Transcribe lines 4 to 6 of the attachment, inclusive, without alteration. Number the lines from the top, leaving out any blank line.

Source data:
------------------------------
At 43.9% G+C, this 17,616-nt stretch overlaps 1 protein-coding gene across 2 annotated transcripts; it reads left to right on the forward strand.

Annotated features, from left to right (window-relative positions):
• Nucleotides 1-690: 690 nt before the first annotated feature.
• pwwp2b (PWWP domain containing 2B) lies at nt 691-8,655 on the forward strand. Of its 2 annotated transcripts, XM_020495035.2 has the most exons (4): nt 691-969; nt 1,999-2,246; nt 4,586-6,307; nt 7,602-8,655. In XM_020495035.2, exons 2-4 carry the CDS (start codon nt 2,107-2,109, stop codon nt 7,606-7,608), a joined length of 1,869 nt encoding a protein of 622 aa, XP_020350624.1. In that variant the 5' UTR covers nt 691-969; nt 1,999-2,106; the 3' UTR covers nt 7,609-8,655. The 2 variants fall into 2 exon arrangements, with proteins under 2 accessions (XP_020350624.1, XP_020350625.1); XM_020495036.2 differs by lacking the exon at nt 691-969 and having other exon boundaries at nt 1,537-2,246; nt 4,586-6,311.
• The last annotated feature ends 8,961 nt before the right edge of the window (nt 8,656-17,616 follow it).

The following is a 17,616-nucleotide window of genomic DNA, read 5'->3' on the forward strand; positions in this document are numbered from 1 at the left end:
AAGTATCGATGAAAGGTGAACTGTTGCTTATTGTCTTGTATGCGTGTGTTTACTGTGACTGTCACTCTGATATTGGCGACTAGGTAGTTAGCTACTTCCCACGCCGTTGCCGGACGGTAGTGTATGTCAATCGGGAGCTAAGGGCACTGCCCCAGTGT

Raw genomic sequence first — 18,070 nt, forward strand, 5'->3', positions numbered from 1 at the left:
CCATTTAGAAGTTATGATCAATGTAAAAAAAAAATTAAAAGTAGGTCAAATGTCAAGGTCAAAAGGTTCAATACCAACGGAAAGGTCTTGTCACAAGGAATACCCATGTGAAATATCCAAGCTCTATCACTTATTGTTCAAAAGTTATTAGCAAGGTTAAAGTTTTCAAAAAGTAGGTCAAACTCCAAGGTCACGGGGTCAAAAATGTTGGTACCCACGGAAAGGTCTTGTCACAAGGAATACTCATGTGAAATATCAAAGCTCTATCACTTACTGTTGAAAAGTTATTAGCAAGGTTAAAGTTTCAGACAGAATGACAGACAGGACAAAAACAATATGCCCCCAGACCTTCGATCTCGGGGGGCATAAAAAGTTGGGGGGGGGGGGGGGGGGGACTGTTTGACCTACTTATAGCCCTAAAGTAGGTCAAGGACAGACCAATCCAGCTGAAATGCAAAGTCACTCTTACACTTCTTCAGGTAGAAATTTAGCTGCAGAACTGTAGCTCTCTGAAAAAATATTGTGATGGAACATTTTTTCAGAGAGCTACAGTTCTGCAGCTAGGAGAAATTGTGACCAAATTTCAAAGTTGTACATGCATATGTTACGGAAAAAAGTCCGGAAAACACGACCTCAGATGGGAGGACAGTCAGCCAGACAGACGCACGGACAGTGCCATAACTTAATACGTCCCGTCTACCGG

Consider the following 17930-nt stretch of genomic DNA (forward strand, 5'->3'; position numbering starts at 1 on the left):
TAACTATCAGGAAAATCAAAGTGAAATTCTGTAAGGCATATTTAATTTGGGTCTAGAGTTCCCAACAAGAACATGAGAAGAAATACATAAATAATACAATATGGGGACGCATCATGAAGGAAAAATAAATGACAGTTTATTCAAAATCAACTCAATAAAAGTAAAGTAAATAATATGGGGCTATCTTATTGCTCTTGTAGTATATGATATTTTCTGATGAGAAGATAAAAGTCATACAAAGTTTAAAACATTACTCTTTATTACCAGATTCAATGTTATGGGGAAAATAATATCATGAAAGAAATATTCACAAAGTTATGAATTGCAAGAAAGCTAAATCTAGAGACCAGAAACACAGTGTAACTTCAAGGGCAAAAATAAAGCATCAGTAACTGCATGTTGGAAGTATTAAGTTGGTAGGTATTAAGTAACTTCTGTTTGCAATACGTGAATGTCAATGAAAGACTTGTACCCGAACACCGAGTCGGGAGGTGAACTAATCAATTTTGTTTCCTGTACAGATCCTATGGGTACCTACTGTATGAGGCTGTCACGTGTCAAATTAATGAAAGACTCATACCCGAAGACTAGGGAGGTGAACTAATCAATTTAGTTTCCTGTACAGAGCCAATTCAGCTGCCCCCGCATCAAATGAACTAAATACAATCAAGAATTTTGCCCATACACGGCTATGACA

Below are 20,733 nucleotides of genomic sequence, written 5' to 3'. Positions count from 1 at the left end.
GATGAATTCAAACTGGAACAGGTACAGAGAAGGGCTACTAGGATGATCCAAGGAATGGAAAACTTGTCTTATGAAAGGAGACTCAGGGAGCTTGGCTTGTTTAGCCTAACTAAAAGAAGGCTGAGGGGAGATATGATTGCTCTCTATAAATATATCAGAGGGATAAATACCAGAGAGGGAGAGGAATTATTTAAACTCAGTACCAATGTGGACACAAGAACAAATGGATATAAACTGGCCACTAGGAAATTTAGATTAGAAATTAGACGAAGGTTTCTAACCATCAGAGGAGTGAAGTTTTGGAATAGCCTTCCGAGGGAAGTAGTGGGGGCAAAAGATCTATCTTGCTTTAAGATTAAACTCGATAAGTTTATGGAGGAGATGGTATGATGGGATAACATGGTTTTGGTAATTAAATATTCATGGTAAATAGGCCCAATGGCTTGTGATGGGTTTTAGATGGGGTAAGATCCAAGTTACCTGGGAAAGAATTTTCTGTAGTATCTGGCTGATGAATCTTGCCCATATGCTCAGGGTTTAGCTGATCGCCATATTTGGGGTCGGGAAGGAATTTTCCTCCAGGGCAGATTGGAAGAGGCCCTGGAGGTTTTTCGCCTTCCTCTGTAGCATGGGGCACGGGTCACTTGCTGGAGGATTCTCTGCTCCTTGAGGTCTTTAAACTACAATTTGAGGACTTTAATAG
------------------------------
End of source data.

• pwwp2b (PWWP domain containing 2B) lies at nt 691-8,655 on the forward strand. Of its 2 annotated transcripts, XM_020495035.2 has the most exons (4): nt 691-969; nt 1,999-2,246; nt 4,586-6,307; nt 7,602-8,655. In XM_020495035.2, exons 2-4 carry the CDS (start codon nt 2,107-2,109, stop codon nt 7,606-7,608), a joined length of 1,869 nt encoding a protein of 622 aa, XP_020350624.1. In that variant the 5' UTR covers nt 691-969; nt 1,999-2,106; the 3' UTR covers nt 7,609-8,655. The 2 variants fall into 2 exon arrangements, with proteins under 2 accessions (XP_020350624.1, XP_020350625.1); XM_020495036.2 differs by lacking the exon at nt 691-969 and having other exon boundaries at nt 1,537-2,246; nt 4,586-6,311.
• The last annotated feature ends 8,961 nt before the right edge of the window (nt 8,656-17,616 follow it).

The following is a 17,616-nucleotide window of genomic DNA, read 5'->3' on the forward strand; positions in this document are numbered from 1 at the left end: